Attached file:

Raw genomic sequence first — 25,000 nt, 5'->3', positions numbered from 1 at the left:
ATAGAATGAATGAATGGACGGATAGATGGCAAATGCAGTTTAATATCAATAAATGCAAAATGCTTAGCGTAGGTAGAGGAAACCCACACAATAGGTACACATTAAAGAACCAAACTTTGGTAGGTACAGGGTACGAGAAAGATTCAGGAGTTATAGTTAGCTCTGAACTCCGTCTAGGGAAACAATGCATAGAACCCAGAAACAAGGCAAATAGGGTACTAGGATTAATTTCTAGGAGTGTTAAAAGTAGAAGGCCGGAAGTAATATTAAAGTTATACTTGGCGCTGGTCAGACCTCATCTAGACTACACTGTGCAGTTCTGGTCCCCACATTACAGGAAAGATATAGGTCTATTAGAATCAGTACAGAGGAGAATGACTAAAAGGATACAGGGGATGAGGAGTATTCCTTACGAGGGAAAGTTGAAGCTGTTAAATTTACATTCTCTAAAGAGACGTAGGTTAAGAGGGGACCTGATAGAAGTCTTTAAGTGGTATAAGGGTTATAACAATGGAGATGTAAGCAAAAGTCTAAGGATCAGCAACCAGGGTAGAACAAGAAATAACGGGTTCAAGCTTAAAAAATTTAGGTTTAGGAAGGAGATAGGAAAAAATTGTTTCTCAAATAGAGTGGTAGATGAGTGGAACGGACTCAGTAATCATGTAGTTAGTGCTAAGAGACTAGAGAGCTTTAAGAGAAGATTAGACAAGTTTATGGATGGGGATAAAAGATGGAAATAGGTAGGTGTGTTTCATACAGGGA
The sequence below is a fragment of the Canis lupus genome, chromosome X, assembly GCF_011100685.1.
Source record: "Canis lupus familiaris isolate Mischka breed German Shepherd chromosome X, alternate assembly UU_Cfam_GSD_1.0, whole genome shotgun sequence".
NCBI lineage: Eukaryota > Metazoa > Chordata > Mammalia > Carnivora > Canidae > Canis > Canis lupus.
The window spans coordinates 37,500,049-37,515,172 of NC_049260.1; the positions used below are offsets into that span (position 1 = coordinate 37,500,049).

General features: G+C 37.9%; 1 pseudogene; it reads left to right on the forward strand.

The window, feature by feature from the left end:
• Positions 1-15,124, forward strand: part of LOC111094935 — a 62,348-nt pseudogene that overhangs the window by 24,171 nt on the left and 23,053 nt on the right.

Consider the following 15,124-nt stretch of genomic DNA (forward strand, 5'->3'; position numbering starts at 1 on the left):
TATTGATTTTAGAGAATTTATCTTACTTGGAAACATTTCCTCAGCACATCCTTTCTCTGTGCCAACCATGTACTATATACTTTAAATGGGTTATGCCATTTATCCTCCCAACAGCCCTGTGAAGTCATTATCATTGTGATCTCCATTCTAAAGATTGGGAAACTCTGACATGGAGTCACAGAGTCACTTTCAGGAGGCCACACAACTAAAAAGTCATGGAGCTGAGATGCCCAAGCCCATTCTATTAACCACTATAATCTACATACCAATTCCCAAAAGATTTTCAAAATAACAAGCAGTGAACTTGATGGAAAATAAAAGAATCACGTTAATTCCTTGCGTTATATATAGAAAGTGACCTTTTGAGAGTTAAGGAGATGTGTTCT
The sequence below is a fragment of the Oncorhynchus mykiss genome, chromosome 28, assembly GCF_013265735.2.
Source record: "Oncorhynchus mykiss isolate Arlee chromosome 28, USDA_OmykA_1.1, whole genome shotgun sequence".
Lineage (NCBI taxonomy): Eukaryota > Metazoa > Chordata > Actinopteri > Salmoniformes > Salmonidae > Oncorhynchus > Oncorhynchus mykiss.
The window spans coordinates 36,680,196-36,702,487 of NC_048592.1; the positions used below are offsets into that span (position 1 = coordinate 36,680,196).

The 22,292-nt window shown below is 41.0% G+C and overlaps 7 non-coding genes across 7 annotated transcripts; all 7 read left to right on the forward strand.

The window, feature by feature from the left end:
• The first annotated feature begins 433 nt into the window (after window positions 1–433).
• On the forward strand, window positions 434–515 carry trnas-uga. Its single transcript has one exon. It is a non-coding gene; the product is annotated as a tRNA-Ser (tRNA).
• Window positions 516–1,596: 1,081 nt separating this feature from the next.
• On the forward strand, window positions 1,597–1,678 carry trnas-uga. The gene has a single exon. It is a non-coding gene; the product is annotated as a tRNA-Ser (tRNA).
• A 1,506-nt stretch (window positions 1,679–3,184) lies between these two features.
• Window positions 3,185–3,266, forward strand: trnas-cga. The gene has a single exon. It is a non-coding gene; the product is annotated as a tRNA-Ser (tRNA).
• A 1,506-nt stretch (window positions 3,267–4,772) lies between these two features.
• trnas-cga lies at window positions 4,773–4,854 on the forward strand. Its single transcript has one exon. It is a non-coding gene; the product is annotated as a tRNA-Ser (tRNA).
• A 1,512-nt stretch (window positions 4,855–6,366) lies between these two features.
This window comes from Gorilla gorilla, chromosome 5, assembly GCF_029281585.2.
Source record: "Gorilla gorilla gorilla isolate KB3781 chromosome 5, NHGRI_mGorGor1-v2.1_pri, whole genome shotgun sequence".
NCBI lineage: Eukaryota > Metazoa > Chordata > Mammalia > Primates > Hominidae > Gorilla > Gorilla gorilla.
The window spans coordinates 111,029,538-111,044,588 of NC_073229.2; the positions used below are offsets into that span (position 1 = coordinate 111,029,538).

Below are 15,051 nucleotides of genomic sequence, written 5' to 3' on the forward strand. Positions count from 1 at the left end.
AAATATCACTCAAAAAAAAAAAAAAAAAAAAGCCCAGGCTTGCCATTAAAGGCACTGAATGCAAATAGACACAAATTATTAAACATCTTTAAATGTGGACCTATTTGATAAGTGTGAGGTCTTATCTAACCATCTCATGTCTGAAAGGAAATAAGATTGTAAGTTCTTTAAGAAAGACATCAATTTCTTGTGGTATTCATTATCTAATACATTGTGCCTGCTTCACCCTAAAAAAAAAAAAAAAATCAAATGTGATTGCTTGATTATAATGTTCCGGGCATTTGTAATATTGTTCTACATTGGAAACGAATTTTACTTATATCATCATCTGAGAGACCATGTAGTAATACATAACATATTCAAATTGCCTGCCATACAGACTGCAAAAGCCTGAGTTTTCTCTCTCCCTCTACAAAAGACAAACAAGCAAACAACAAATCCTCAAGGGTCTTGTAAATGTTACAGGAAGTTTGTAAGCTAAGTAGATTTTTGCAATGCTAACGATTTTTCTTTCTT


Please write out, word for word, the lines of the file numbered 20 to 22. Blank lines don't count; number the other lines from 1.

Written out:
• Window positions 516–1,596: 1,081 nt separating this feature from the next.
• On the forward strand, window positions 1,597–1,678 carry trnas-uga. The gene has a single exon. It is a non-coding gene; the product is annotated as a tRNA-Ser (tRNA).
• A 1,506-nt stretch (window positions 1,679–3,184) lies between these two features.